Photos by MJ Klein & Hui-chen
When this old world starts a getting me down
And people are just too much for me to face
I’ll climb way up to the top of the stairs
And all my cares just drift right into space
On the roof, it’s peaceful as can be
And there the world below don’t bother me, no, no
The Drifters, 1968 (I personally knew Mr. Bill Pinkney who recently passed away).
We love our rooftop cabana. It’s a great place to escape the heat and catch some air and relax with a cool drink. We like to cook up there and invite friends over to relax and enjoy the sights from 5 stories up.
Today, Hui-chen and I spent several hours “up on the roof” and I took lots of photos this time. After all I wouldn’t want to be accused of making it all up!
The only drawback is the amount of stuff that I have to carry up there every time we want to hang out on the roof. The floor below is our “party room” with all of the stuff we use on the roof. The good part of it that I get exercise hauling the stuff upstairs.
Fire lit, and the 12″ Dutch oven placed over the coals. It was very well cleaned from the last time I used it. Here you see that I have added olive oil.
This is the lid, and the tool that I used to handle the very hot lid. It works very well and holds the lid securely so it can’t fall. In this shot the lid is on the divot that I talked about previously.
I covered everything with store-bought spaghetti sauce. This dish wasn’t going to be a spectacular original creation, just something homestyle and easy to prepare. However, just cooking it a Dutch oven imparts a certain flavor to any dish that is hard to duplicate otherwise. For those of you who are interested in checking out just what you can cook in a Dutch oven, I suggest that you look at Byron’s Dutch Oven Recipes.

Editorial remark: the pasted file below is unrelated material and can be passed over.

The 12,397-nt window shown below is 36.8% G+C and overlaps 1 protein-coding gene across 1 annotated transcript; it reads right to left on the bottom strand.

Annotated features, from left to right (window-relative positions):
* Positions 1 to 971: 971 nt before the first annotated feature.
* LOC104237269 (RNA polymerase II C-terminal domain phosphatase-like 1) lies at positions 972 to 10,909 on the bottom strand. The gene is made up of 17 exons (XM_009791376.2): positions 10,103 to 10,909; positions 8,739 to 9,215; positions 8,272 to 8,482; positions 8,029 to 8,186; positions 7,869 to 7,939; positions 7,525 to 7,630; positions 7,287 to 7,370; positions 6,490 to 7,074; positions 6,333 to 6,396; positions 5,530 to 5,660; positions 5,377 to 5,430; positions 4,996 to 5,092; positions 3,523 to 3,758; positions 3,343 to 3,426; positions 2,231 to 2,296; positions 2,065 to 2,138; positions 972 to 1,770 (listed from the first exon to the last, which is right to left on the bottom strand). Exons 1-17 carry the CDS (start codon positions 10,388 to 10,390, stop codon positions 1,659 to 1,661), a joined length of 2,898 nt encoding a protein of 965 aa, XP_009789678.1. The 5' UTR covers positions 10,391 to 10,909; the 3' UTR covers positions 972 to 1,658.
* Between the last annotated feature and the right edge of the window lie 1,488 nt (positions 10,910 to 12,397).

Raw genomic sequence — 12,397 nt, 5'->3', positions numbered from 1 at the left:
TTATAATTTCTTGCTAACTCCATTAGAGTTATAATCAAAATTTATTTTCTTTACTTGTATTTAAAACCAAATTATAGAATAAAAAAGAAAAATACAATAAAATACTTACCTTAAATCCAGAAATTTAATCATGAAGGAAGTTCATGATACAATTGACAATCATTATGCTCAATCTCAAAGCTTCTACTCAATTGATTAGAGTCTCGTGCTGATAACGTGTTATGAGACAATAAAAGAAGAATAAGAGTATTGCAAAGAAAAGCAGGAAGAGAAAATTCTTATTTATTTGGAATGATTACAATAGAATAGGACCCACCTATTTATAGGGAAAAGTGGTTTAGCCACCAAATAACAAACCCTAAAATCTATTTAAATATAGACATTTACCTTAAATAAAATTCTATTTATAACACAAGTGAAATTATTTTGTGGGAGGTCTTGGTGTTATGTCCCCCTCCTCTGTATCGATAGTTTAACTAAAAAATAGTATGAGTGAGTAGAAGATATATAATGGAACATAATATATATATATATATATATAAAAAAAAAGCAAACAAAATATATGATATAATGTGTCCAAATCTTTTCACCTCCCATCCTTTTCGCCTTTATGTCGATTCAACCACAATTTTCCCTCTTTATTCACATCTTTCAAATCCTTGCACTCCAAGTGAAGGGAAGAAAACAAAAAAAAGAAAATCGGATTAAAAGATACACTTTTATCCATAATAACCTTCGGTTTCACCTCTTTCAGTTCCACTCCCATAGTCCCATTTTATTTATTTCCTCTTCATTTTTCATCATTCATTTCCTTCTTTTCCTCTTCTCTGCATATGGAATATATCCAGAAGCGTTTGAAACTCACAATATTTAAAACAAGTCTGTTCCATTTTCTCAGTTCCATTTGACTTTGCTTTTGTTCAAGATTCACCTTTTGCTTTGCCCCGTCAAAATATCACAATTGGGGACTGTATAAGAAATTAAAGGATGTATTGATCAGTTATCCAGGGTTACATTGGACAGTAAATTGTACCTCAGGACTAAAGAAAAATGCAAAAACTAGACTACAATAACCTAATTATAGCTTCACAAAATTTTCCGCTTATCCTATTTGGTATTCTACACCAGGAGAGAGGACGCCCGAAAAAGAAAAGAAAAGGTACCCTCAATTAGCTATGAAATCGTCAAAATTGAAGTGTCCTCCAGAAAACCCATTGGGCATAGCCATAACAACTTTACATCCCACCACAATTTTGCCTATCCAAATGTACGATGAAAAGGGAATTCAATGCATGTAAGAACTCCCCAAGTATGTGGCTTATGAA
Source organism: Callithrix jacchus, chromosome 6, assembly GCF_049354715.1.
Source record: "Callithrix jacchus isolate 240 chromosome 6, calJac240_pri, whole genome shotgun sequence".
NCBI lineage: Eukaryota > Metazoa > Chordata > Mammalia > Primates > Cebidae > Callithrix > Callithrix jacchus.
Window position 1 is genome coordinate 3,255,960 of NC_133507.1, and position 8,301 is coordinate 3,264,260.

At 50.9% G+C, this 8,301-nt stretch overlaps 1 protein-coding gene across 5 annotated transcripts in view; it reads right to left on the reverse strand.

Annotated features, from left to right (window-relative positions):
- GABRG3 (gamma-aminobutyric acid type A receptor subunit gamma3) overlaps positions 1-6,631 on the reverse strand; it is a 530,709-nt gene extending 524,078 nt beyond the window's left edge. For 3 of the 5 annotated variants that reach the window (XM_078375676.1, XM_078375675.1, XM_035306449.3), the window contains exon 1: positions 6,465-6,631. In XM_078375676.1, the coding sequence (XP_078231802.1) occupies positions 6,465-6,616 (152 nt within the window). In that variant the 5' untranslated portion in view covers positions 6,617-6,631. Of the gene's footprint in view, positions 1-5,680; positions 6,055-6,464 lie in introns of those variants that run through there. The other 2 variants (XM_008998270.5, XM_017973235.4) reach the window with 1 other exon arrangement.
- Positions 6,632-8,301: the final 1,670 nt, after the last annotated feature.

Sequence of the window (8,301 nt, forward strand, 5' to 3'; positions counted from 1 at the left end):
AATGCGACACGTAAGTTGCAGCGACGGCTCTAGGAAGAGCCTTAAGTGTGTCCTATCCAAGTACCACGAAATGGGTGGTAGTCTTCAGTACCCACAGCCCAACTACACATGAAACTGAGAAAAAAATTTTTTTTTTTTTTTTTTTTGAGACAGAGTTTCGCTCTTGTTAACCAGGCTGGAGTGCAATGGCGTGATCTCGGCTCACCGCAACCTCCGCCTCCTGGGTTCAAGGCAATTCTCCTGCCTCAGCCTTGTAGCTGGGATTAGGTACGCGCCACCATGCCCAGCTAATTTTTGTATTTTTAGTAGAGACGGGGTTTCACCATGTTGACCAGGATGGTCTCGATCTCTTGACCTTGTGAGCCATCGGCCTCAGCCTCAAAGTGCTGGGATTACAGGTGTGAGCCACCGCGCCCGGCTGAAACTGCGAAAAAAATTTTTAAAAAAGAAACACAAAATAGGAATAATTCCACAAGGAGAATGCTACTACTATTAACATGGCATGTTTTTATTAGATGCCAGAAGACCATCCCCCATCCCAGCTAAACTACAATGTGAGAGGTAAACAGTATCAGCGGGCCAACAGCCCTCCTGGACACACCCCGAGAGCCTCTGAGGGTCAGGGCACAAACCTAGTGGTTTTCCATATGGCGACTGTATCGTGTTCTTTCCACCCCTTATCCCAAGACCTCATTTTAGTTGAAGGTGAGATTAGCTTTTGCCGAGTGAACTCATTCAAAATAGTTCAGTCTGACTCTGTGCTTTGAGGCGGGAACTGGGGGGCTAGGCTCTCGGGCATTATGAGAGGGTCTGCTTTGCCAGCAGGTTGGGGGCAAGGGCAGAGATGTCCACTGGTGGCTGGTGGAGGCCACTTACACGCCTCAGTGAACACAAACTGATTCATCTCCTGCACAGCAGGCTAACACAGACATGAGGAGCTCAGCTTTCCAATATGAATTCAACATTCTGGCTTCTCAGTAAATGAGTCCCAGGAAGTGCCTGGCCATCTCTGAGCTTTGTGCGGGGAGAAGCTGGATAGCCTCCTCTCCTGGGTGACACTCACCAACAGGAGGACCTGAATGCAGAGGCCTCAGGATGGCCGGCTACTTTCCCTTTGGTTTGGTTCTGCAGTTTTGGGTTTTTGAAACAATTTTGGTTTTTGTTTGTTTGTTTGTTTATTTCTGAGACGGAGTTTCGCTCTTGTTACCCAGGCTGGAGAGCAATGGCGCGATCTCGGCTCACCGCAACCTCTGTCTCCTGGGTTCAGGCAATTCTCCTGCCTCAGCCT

Lastly, I covered the top with grated Parmesan cheese.
This dish requires a lot of top coals. Most dishes require more top coals than bottom coals but today I’m using about 2:1 top:bottom. Top coals make it possible to bake in a Dutch oven. Cakes and even breads are all possible with a Dutch Oven. In this case I am trying to brown the top of the cheese and sauce.
That grilled flavor is hard to beat! Leaving the husk on it protects the kernels from ashes and drying out. The moisture inside the husk steams the corn and the burnt husk gives the corn a nice smoky flavor. Personally, I cannot stand the grilled corn served in Taiwan. The ears are stripped and then grilled with a sauce that is supposed to make up for drying it to death. It doesn’t work. That style of grilled corn is hard, dry and disgusting. But, I have had quite a few Taiwanese ridicule me for grilling with the husk on, even refusing to eat it because it couldn’t possibly be any good!
Meanwhile, one of our neighbors insisted on going through a gate where cars aren’t supposed to go. She pulled her mirror in so she could fit through the hole. Come on people, this defeats the purpose of living on a quiet street with no through traffic.
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